Keep reading... Show less

From Haircut 100 to his own modern pop stylings, Nick Heyward is loving this new phase of his career, experimenting with genre with the giddy glee of a true pop music nerd.

In 1982, Nick Heyward was a major star in the UK.

As the leader of pop sensations Haircut 100, he found himself loved by every teenage girl in the land. It's easy to see why, as Haircut 100 were a group of chaps so wholesome, they could have stepped from the pages of Lisa Simpson's "Non-Threatening Boys" magazine. They resembled a Benetton knitwear advert and played a type of quirky, pop-funk that propelled them into every transistor radio in Great Britain.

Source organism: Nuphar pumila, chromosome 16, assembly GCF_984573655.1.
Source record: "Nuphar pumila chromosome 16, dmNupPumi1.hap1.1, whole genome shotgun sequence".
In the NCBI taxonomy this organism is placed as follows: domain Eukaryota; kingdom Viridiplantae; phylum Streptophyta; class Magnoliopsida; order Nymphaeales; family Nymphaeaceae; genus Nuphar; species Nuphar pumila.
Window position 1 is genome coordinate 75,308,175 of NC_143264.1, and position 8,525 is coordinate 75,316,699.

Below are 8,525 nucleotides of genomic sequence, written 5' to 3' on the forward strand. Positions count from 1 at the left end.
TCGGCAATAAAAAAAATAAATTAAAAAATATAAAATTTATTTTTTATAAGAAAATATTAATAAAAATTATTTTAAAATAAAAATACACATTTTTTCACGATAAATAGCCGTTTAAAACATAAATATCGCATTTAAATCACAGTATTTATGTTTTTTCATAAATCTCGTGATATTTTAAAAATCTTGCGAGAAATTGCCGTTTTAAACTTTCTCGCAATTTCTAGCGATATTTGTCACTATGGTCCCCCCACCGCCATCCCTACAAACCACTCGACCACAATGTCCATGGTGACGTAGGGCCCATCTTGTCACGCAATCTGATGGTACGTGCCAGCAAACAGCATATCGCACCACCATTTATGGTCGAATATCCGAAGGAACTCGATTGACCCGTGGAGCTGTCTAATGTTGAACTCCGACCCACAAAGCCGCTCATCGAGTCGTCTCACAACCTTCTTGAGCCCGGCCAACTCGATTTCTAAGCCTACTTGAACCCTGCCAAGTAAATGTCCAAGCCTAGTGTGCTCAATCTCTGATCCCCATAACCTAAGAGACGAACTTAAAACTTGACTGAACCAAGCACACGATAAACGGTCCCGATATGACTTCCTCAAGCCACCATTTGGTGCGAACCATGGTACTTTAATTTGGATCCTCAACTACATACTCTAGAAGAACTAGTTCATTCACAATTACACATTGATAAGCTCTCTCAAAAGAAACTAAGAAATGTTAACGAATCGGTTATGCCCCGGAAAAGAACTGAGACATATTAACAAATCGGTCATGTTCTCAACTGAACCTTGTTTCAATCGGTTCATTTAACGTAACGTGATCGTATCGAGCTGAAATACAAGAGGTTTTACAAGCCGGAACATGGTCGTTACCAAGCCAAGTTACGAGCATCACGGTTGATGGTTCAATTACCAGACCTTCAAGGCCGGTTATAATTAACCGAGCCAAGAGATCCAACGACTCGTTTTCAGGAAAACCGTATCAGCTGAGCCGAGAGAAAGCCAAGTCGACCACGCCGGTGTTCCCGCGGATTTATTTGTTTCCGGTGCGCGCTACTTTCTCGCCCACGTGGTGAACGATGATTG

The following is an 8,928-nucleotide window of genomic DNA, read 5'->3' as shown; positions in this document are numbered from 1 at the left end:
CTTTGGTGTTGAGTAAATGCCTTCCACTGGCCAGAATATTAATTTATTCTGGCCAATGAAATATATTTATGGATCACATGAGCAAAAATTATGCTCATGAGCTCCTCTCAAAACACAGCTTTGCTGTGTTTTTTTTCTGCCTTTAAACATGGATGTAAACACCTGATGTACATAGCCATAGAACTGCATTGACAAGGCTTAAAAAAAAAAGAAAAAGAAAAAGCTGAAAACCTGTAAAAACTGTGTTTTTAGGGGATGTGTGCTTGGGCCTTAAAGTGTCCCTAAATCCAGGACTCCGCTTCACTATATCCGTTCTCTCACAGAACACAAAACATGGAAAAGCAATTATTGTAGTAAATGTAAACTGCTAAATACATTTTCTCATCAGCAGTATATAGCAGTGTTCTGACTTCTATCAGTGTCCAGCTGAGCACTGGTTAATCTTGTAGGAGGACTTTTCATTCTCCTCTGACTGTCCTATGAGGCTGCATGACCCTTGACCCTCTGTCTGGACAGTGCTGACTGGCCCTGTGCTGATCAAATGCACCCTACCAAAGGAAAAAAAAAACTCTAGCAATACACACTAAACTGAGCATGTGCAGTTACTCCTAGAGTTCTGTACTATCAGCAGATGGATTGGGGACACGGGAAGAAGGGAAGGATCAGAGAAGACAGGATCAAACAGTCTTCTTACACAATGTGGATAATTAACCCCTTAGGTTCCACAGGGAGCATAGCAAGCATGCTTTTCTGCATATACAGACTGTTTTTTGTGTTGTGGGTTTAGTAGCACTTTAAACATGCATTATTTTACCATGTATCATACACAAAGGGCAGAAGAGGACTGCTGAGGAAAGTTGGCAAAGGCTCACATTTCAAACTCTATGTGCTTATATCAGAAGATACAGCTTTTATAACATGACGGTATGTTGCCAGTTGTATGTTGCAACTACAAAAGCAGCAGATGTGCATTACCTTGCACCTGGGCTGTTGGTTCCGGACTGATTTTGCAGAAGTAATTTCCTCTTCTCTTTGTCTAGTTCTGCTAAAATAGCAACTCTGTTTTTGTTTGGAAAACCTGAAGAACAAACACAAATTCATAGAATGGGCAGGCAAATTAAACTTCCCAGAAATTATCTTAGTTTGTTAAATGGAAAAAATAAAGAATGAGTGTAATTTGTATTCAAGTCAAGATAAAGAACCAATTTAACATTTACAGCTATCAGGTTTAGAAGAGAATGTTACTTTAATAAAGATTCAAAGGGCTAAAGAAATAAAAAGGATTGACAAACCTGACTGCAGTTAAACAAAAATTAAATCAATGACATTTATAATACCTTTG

Keep reading... Show less

Acid house legends 808 State bring a psychedelic vibe to Berlin producer NHOAH's stunning track "Abstellgleis".

Berlin producer NHOAH's "Abstellgleis" is a lean and slinky song from his album West-Berlin in which he reduced his working instruments down to a modular synthesizer system with a few controllers and a computer. "Abstellgleis" works primarily with circular patterns that establish a trancey mood and gently grow and expand as the piece proceeds. It creates a great deal of movement and energy.

Keep reading... Show less

Beechwood offers up a breezy slice of sweet pop in "Heroin Honey" from the upcoming album Songs From the Land of Nod.

At just under two minutes, Beechwood's "Heroin Honey" is a breezy slice of sweet pop that recalls the best moments of the Zombies and Beach Boys, adding elements of garage and light tinges of the psychedelic. The song is one of 10 (11 if you count a bonus CD cut) tracks on the group's upcoming album Songs From the Land of Nod out 26 January via Alive Natural Sound Records.

Keep reading... Show less
Pop Ten
Mixed Media
PM Picks

© 1999-2017 All rights reserved.
Popmatters is wholly independently owned and operated.